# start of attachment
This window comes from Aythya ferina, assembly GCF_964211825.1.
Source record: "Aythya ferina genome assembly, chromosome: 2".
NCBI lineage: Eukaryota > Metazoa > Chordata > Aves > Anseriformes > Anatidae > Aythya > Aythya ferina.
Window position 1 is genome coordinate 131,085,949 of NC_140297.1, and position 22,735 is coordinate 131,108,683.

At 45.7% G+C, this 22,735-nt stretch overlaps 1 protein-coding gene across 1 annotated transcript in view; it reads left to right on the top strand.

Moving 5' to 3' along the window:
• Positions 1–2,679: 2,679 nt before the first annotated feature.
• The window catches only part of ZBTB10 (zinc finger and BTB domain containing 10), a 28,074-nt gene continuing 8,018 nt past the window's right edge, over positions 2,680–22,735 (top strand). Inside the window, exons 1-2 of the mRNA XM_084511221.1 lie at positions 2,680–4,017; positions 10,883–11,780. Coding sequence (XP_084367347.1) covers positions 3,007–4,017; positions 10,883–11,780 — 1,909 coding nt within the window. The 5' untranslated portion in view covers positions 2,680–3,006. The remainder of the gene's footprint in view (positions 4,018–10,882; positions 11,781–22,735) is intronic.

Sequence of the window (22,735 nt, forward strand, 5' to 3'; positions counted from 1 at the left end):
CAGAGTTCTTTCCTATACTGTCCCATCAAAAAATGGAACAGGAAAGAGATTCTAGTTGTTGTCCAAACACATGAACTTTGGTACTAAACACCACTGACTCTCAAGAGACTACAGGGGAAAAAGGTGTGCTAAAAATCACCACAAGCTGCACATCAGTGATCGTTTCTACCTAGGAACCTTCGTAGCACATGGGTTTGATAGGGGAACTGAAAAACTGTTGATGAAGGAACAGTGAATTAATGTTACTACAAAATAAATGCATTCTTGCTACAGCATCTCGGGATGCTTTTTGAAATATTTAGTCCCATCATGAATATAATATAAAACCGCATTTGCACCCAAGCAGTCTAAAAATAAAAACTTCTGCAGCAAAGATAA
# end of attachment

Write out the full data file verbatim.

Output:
This window comes from Aythya ferina, assembly GCF_964211825.1.
Source record: "Aythya ferina genome assembly, chromosome: 2".
NCBI lineage: Eukaryota > Metazoa > Chordata > Aves > Anseriformes > Anatidae > Aythya > Aythya ferina.
Window position 1 is genome coordinate 131,085,949 of NC_140297.1, and position 22,735 is coordinate 131,108,683.

At 45.7% G+C, this 22,735-nt stretch overlaps 1 protein-coding gene across 1 annotated transcript in view; it reads left to right on the top strand.

Moving 5' to 3' along the window:
• Positions 1–2,679: 2,679 nt before the first annotated feature.
• The window catches only part of ZBTB10 (zinc finger and BTB domain containing 10), a 28,074-nt gene continuing 8,018 nt past the window's right edge, over positions 2,680–22,735 (top strand). Inside the window, exons 1-2 of the mRNA XM_084511221.1 lie at positions 2,680–4,017; positions 10,883–11,780. Coding sequence (XP_084367347.1) covers positions 3,007–4,017; positions 10,883–11,780 — 1,909 coding nt within the window. The 5' untranslated portion in view covers positions 2,680–3,006. The remainder of the gene's footprint in view (positions 4,018–10,882; positions 11,781–22,735) is intronic.

Sequence of the window (22,735 nt, forward strand, 5' to 3'; positions counted from 1 at the left end):
CAGAGTTCTTTCCTATACTGTCCCATCAAAAAATGGAACAGGAAAGAGATTCTAGTTGTTGTCCAAACACATGAACTTTGGTACTAAACACCACTGACTCTCAAGAGACTACAGGGGAAAAAGGTGTGCTAAAAATCACCACAAGCTGCACATCAGTGATCGTTTCTACCTAGGAACCTTCGTAGCACATGGGTTTGATAGGGGAACTGAAAAACTGTTGATGAAGGAACAGTGAATTAATGTTACTACAAAATAAATGCATTCTTGCTACAGCATCTCGGGATGCTTTTTGAAATATTTAGTCCCATCATGAATATAATATAAAACCGCATTTGCACCCAAGCAGTCTAAAAATAAAAACTTCTGCAGCAAAGATAA